Interview with Sonia Sanchez
QUESTION 33
INTERVIEWER:

Can you give me a sense of Baraka's poem "The Nation Time?" Do you remember that?

SONIA SANCHEZ:

Oh yeah, ah, I, I, I think had heard that poem before he did it there. I could be wrong. Um, but you know, Barbara Ann Teer and a lot of people who was, she was the, the, the head of the Black National Theatre. Ah, people came down and recited what it was be inter--involved with "Nation Time". What was interesting about that is that people said, "Nation Time," and people began to sing it and chant "Nation Time". And so when Barbara Ann Teer and her, and her Theater Group began to say, "It's Nation Time." And Baraka began to say, "It's Nation Time." And when we began, as poets, to say, "It's Nation Time. Get it together brother. Get it together sister. This nation needs you, requires you. This nation requires your energy, your intelligence, your, your, your, your abilities," whatever. Ah, the people began to chant in the house "It's Nation Time, Nation, Nation Time." And we knew what nation we were talking about. Because the country told us there was a White nation and a Black nation. So, we knew we were talking about a Black nation at that time. And that was important for people to understand that, ah, so people chanted. It was a call and response that was going on there. Ah, and we responded to the call for Nation Time. And Nation Time meant very strict, um, um, response to what was going on in the country: "Get your life together. Ah, get your politics together. Ah, get your eyeballs straight." You know what I'm saying? "Ah, get the body straight, the hair straight, the face straight. Ah and get your job straight. Whom are you working for and, and what are you working for? Ah, and what is this world all about? Ah, are you indeed a human being or are you think, do you think you're a human being? If you think you are a human being you probably aren't going to act like one. Become the human being that people want, really want us to become." As a consequence you, you found people walking out, out of each cultural night, you see the cultural night, ah, reinforced the workshops. What happened in the workshops, you see, the cultural nights said, said it again in voice, in singing, in poetry, in dance and whatever, and music, you see. Because when people talked it during the day they sang it at night. When people, ah, argued during the day, at night it came together you see? And people, people's names were mentioned. So we mention all the names. We didn't leave out anybody when we sang this Nation Time. "For you too, Whitney. For you too, Diggs," you know. "For you too, Baraka. For you too Farrakhan," you see? Everybody was included you see in, in that, you see. And as a consequence, you see, people, ah, left there humming, "It's Nation Time, it's Nation Time." And it got all the way into their insides, all the way down to their toe jam.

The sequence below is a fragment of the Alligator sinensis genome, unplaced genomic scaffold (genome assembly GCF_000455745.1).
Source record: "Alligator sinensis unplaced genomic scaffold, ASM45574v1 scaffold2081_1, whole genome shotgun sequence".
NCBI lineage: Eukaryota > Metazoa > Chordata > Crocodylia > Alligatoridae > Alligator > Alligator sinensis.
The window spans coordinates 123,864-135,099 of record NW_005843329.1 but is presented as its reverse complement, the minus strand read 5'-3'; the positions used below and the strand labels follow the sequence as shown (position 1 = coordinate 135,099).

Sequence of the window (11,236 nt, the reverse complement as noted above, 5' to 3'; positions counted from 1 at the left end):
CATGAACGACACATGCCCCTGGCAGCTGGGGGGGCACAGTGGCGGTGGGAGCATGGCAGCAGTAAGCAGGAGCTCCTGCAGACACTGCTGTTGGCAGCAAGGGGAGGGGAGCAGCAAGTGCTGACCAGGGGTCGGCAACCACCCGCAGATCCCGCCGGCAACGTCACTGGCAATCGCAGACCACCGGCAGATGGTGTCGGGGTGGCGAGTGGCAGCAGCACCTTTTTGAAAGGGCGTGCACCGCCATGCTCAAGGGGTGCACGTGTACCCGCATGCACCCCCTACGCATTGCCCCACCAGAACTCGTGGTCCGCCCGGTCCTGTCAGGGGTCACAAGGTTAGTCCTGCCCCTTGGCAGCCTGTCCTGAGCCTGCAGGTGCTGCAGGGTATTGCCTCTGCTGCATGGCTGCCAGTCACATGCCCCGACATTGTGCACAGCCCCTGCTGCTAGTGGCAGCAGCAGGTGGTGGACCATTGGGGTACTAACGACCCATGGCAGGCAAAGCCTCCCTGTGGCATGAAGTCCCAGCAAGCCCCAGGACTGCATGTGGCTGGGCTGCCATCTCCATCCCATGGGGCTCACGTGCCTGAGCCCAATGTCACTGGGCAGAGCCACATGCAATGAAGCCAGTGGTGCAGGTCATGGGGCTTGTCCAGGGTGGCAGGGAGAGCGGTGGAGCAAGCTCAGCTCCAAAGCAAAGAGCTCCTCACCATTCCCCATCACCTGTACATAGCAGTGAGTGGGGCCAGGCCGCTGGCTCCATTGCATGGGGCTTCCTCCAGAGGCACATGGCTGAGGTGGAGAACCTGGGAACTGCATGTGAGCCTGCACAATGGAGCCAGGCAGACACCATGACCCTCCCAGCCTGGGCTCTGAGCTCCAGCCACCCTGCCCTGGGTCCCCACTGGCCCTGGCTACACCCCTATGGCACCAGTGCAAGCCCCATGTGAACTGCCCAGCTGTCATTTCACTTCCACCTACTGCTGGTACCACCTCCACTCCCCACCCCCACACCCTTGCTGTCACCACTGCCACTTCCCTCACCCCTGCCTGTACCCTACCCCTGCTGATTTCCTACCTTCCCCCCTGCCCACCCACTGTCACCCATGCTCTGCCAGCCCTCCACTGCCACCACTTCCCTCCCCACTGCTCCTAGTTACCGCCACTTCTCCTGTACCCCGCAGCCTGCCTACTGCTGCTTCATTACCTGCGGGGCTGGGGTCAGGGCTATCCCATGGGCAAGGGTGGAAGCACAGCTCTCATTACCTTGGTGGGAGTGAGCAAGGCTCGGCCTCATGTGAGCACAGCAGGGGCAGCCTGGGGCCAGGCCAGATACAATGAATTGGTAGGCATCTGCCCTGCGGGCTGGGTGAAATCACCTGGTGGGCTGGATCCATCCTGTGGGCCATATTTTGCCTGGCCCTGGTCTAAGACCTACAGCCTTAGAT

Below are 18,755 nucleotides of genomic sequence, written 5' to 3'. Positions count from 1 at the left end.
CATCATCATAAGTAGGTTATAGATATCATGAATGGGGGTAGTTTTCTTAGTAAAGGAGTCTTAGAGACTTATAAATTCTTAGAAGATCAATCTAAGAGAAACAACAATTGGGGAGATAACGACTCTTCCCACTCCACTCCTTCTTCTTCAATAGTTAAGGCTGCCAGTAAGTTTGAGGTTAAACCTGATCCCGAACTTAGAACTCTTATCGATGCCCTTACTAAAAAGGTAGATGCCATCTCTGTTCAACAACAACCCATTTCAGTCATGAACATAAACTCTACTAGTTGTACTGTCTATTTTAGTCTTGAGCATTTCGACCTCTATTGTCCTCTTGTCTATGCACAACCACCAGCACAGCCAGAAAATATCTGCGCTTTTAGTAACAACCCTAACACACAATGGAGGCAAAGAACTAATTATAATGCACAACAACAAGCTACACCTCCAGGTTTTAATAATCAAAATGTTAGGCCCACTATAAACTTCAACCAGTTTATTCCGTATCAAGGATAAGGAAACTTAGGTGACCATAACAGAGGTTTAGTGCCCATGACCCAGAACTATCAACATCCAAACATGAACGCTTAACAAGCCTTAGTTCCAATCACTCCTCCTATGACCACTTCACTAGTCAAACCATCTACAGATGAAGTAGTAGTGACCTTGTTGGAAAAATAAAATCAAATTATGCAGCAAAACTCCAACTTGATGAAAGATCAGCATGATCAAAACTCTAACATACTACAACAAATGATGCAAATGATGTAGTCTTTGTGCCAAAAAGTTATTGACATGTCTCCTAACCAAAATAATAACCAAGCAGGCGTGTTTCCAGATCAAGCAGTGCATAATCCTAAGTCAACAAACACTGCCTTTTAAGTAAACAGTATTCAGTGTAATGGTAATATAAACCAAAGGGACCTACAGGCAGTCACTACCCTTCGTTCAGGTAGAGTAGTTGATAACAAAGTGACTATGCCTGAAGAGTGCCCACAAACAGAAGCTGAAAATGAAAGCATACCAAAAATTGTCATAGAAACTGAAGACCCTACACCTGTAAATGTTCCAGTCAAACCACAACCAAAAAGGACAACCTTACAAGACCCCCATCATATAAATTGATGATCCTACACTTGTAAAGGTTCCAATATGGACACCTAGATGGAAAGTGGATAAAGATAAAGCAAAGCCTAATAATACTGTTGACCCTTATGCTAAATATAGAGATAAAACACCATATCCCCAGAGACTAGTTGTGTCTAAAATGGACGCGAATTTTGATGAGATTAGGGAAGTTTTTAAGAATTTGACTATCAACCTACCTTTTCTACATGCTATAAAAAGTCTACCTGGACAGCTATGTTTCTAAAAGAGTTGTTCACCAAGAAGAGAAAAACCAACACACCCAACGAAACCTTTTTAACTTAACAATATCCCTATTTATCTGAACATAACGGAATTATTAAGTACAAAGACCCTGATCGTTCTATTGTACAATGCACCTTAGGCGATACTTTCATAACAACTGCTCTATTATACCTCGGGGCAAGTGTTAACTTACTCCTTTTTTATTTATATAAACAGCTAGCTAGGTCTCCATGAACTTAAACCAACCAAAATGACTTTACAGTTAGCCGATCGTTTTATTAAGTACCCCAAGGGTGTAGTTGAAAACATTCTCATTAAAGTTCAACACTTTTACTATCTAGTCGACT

INTERVIEWER:

Cut.